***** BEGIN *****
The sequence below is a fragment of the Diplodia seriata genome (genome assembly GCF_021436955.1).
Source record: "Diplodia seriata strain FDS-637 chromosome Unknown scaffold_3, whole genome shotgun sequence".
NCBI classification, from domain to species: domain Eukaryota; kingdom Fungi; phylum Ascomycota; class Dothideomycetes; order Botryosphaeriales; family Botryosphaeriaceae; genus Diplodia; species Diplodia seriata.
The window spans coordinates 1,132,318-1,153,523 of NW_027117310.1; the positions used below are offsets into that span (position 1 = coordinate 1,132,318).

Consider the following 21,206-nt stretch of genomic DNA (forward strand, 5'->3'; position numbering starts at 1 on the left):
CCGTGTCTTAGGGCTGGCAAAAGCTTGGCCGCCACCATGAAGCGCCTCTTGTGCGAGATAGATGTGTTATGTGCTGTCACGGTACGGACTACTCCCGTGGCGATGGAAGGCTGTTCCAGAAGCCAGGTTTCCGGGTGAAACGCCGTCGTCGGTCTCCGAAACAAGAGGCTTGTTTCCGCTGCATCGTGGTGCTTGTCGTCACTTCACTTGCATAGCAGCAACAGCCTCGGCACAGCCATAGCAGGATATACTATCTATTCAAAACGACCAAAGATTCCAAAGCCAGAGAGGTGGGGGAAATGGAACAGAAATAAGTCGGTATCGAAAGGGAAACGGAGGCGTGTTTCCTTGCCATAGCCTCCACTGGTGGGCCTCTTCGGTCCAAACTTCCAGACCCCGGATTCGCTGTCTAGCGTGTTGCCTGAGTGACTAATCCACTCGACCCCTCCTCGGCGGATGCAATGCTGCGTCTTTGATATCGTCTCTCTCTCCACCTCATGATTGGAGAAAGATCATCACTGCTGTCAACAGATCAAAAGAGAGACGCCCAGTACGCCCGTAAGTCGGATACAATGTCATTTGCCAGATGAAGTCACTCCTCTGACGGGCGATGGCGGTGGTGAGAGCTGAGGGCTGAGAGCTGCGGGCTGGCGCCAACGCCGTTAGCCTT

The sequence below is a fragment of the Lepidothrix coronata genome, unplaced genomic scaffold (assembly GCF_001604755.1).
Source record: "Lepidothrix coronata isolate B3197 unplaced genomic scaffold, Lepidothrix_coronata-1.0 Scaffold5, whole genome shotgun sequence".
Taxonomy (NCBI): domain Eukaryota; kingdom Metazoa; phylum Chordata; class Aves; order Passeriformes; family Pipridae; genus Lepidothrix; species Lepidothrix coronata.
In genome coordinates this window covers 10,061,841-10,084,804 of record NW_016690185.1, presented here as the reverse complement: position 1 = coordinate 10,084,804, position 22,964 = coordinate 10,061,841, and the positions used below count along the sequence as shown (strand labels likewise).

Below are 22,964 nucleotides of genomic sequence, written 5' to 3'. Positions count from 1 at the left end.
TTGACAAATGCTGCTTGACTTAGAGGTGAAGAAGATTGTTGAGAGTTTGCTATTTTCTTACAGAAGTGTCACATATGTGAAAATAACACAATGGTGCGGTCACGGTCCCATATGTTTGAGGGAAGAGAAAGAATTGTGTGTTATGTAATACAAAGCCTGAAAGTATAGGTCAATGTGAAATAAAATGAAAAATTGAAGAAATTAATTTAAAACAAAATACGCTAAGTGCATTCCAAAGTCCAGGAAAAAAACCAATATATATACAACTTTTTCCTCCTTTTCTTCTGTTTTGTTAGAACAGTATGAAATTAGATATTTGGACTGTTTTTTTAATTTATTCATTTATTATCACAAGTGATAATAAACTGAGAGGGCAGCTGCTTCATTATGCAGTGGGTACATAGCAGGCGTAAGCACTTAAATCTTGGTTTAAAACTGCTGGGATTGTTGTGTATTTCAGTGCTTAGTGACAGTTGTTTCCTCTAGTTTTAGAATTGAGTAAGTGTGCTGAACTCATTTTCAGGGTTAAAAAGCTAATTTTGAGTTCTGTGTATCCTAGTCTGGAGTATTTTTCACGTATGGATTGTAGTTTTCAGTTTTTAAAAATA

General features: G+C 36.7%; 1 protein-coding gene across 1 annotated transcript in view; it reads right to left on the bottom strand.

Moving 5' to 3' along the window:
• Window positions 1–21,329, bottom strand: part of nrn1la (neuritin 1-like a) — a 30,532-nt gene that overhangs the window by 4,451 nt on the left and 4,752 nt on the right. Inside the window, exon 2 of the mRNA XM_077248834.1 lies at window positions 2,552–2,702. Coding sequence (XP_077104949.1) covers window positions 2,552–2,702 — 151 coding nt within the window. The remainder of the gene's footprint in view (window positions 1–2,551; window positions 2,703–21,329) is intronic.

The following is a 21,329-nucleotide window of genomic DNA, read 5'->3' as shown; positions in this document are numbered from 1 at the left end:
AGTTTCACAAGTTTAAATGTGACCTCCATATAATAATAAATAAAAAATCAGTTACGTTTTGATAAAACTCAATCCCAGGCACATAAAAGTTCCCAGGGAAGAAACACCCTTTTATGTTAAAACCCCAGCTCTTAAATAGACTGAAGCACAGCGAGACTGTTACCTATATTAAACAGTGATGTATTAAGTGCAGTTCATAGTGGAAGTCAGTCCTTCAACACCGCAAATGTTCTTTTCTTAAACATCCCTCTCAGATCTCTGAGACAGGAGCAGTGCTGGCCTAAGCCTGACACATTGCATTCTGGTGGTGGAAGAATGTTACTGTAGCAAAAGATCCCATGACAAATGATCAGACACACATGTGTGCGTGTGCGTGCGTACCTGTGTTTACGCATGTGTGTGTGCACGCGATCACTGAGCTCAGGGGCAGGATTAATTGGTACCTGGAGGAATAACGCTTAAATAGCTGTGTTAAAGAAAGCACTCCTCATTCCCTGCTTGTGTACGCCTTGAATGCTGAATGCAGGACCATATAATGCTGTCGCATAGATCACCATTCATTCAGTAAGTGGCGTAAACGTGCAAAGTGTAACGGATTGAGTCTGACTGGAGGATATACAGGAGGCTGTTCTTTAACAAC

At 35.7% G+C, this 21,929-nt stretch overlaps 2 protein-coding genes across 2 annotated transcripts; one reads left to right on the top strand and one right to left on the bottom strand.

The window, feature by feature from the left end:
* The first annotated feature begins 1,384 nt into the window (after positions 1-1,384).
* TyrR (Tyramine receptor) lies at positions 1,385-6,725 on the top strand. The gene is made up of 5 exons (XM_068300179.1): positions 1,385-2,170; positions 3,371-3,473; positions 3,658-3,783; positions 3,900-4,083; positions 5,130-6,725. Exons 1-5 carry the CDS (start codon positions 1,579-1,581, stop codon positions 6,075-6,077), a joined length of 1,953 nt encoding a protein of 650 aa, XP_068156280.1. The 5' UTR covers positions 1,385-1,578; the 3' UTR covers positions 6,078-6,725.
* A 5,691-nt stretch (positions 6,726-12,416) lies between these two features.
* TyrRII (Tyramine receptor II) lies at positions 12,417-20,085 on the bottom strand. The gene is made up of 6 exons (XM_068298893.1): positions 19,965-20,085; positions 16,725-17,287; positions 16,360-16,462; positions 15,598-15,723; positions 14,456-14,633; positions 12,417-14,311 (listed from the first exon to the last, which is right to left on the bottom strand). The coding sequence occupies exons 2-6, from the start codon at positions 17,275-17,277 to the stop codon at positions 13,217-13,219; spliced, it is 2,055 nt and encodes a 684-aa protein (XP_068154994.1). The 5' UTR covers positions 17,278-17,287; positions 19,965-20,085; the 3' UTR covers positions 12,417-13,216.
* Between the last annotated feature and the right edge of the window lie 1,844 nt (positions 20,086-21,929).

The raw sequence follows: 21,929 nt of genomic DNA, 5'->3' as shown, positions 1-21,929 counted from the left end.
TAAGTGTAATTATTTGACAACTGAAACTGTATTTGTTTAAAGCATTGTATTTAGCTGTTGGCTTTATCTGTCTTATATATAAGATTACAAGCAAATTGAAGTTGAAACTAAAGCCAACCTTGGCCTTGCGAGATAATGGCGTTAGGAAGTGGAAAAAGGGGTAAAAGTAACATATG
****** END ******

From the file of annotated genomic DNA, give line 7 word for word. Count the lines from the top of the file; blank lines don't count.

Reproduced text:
The sequence below is a fragment of the Lepidothrix coronata genome, unplaced genomic scaffold (assembly GCF_001604755.1).